China's plan to move from being 83
Updated: 2015-03-20 11:07
By Jack Freifelder(China Daily)
Cameron noted that the quality of the foreign players going to China has been on a "strong upward spiral" in recent years.
"Players such as Didier Drogba, Dario Conca and Tim Cahill are of a very high standard, and of better technical ability than domestic players," Wilson wrote. "There is no doubt of their positive influence on the development of Chinese football players."
And he added that "big name foreign players are not the long term solution. China needs to develop its own [game]."
Rowan Simons, chairman of China ClubFootball FC, the first amateur football network in China with foreign interests, said the performance of China's national teams has "always been important," but the plan announced this week by China's State Council "elevates football to more than just a sport".
"Achieving success in football is now a national objective and this is something seldom seen in the world," Simons told China Daily.
He said many of the goals laid out by China's cabinet "are achievable" but some "big questions" remain.
"The plan is filled with sensible instructions that are all basic actions that China must address if football is to flourish," he wrote in an e-mail. "It is easy to say that the number of football schools will rise from 5,000 to 20,000, but much harder to build the entire grassroots infrastructure around those schools. It is in this area that ClubFootball specializes."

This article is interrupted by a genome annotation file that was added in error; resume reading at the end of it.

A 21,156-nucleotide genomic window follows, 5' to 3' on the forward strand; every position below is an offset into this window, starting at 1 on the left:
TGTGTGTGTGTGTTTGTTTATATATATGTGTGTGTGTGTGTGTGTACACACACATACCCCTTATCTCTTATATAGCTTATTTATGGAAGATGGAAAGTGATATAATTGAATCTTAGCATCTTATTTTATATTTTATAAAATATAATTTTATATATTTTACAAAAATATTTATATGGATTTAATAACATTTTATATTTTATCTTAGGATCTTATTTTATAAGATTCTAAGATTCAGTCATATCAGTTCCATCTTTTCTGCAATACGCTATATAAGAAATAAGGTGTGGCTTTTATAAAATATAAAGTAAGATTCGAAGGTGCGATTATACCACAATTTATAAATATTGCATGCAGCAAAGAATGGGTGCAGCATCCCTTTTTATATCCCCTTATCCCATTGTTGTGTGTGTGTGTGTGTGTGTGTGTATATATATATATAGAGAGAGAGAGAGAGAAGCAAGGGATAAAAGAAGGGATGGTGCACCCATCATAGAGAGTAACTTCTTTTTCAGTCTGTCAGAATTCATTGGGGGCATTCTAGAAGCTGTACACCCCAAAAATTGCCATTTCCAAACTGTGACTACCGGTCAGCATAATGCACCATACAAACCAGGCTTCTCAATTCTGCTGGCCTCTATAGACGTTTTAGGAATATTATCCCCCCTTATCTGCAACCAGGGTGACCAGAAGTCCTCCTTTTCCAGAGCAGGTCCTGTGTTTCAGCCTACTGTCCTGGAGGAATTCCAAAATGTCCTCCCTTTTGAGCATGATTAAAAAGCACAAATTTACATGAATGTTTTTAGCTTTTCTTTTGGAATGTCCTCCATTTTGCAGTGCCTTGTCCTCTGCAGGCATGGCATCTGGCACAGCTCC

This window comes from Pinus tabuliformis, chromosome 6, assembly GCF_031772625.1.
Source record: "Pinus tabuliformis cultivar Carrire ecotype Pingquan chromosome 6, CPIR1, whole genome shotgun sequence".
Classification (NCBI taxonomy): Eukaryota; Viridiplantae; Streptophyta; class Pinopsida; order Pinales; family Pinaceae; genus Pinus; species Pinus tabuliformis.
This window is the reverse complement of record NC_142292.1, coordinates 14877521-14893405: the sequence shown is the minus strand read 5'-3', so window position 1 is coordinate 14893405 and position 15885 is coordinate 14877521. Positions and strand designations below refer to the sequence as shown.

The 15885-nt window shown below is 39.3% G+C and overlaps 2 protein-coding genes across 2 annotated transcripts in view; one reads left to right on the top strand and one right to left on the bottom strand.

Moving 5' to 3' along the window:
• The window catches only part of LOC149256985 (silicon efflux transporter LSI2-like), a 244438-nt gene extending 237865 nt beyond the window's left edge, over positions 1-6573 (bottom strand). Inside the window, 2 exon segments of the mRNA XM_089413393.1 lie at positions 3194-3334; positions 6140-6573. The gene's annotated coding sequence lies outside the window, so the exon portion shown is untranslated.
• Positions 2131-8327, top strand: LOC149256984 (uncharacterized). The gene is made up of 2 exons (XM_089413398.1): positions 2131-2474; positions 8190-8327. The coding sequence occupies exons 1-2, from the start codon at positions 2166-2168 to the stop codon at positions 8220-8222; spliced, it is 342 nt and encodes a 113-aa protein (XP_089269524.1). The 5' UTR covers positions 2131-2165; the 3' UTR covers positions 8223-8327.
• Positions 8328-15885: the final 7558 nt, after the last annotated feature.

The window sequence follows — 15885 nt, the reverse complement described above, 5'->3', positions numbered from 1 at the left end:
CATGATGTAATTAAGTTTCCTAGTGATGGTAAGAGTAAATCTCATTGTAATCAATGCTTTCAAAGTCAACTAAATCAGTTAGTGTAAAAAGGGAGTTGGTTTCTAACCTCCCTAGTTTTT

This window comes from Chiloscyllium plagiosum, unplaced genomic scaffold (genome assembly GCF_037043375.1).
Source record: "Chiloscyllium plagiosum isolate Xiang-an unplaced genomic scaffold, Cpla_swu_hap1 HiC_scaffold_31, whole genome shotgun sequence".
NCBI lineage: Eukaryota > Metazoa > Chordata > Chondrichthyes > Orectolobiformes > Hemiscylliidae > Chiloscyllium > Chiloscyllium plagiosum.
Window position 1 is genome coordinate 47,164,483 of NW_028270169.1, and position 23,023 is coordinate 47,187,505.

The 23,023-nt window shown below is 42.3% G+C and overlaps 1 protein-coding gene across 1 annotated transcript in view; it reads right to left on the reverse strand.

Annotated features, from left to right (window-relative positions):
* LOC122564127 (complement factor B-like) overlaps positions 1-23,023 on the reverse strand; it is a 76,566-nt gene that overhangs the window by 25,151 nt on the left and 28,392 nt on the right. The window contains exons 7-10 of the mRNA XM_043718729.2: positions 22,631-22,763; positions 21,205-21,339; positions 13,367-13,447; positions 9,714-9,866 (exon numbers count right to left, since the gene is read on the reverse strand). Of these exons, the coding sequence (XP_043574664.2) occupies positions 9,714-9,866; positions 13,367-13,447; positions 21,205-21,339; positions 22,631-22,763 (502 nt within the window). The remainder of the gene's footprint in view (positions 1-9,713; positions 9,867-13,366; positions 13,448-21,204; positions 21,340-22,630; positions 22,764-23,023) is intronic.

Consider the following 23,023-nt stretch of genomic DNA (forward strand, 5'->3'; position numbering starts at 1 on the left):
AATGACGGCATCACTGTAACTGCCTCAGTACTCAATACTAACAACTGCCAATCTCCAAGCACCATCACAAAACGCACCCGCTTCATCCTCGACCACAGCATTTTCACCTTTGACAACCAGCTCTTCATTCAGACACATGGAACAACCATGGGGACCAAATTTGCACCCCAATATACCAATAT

Established in August 2001, China ClubFootball promotes the sport of soccer by hosting training events and summer skills camps for Chinese youth and adults interested in learning about the game.
The Chinese Football Association (CFA) and the Beijing Administration of Industry and Commerce also license the group's activities.
Simons, who is the author of the March 2009 book, Bamboo Goalposts: One Man's Quest to Teach the People's Republic of China to Love Football, said the growth in the professional leagues is certainly a positive factor. But importing top-flight players and coaches is not a prerequisite to helping the Chinese national team, he said.
"The plan talks about building lasting club brands and promises to end the crazy practice of team names changing with the sponsor," Simons told China Daily. "Improvements are being driven by the need to perform well on the pitch. After years where victory was not necessarily the objective, this is a very encouraging development."
Some clubs are even beginning to mimic Europeans clubs in some marketing and promotional efforts, he said.
"These are all essential components of a thriving football industry, but they cannot produce national team success," Simons wrote. "For that long-term goal, there first needs to be a massive increase in the population of young players receiving professional coaching and regular challenging competition.